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Ultra performance liquid chromatography-high resolution mass spectrometry and direct infusion-high resolution mass spectrometry for combined exploratory and targeted metabolic profiling of human urine

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Title: Ultra performance liquid chromatography-high resolution mass spectrometry and direct infusion-high resolution mass spectrometry for combined exploratory and targeted metabolic profiling of human urine
Authors: Chekmeneva, E
Dos Santos Correia, G
Gomez Romero, M
Stamler, J
Chan, Q
Elliott, P
Nicholson, J
Holmes, E
Item Type: Journal Article
Abstract: The application of metabolic phenotyping to epidemiological studies involving thousands of biofluid samples presents a challenge for the selection of analytical platforms that meet the requirements of high-throughput precision analysis and cost-effectiveness. Here, direct infusion nanoelectrospray (DI-nESI)- was compared to an ultra-performance (UPLC)-high resolution mass spectrometry (HRMS) method for metabolic profiling of an exemplary set of 132 human urine samples from a large epidemiological cohort. Both methods were developed and optimised to allow simultaneous collection of high resolution urinary metabolic profiles and quantitative data for a selected panel of 35 metabolites. The total run time for measuring the sample set in both polarities by UPLC-HRMS was of 5 days compared to 9 hours by DI-nESI-HRMS. To compare the classification ability of the two MS methods we performed exploratory analysis of the full-scan HRMS profiles to detect sex-related differences in biochemical composition. Although metabolite identification is less specific in DI-nESI-HRMS, the significant features responsible for discrimination between sexes were mostly the same in both MS-based platforms. Using the quantitative data we showed that 10 metabolites have strong correlation (Pearson’s r > 0.9 and Passing-Bablok regression slope 0.8-1.3) and good agreement assessed by Bland-Altman plots between UPLC-HRMS and DI-nESI-HRMS and thus, can be measured using a cheaper and less sample- and time-consuming method. Only five metabolites showed weak correlation (Pearson’s r< 0.4) and poor agreement due to the overestimation of the results by DI-nESI-HRMS, and the rest of metabolites showed acceptable correlation between the two methods.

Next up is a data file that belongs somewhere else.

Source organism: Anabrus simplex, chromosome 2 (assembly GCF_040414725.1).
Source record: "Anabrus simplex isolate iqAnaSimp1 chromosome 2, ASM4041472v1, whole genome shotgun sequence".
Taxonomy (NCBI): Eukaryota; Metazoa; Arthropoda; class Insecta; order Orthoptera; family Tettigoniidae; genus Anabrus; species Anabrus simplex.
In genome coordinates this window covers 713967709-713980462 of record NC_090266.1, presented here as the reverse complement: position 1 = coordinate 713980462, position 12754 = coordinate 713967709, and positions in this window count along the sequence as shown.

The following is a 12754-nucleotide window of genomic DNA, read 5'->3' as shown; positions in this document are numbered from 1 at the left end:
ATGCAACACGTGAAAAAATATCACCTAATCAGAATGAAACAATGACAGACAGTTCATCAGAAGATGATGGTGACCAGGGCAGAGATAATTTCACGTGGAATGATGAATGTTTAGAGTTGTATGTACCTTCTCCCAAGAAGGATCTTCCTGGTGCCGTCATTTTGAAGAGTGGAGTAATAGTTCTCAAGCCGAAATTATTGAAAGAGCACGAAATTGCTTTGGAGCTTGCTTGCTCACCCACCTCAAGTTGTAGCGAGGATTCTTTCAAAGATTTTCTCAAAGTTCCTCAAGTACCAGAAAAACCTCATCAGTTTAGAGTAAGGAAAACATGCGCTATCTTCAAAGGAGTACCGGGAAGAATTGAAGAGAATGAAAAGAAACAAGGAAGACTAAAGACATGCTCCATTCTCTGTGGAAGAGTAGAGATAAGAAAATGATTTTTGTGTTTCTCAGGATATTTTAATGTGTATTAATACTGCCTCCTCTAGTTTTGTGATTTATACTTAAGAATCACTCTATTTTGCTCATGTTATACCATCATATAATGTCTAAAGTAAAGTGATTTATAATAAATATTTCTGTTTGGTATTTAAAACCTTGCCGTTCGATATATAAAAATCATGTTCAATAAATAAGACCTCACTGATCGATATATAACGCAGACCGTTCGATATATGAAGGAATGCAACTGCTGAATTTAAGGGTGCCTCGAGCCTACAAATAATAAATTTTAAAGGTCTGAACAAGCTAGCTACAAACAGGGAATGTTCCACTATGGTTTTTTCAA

Issue Date: 5-Oct-2018
Date of Acceptance: 5-Sep-2018
URI: http://hdl.handle.net/10044/1/64378
DOI: https://dx.doi.org/10.1021/acs.jproteome.8b00413
ISSN: 1535-3893
Publisher: American Chemical Society
Start Page: 3492
End Page: 3502
Journal / Book Title: Journal of Proteome Research
Volume: 17
Issue: 10
Copyright Statement: © 2018 American Chemical Society. This is an open access article published under an ACS AuthorChoice License, which permits copying and redistribution of the article or any adaptations for non-commercial purposes.
Sponsor/Funder: National Institutes of Health
National Institutes of Health
National Institutes of Health
Medical Research Council (MRC)
National Institute for Health Research
National Institutes of Health
Imperial College Healthcare NHS Trust- BRC Funding
Funder's Grant Number: 0600 370 D330 1362
60024563 ICL
2R01HL084228-05A1
MR/L01341X/1
RTJ6219303-1
60045948 ICSTM
RDF03
Keywords: Science & Technology
Life Sciences & Biomedicine
Biochemical Research Methods
Biochemistry & Molecular Biology
ultra performance liquid chromatography
direct infusion mass spectrometry
metabolic profiling
exploratory analysis
quantitative analysis
high-throughput analysis
LARGE-SCALE
NMR-SPECTROSCOPY
BIOLOGICAL SAMPLES
MS
IDENTIFICATION
PLASMA
SERUM
ANNOTATION
PHENOTYPE
DILUTION
ultra-performance liquid chromatography
06 Biological Sciences
03 Chemical Sciences
Publication Status: Published
Open Access location: https://pubs.acs.org/doi/10.1021/acs.jproteome.8b00413
Online Publication Date: 2018-09-05
Appears in Collections:Division of Surgery
Faculty of Medicine
Epidemiology, Public Health and Primary Care



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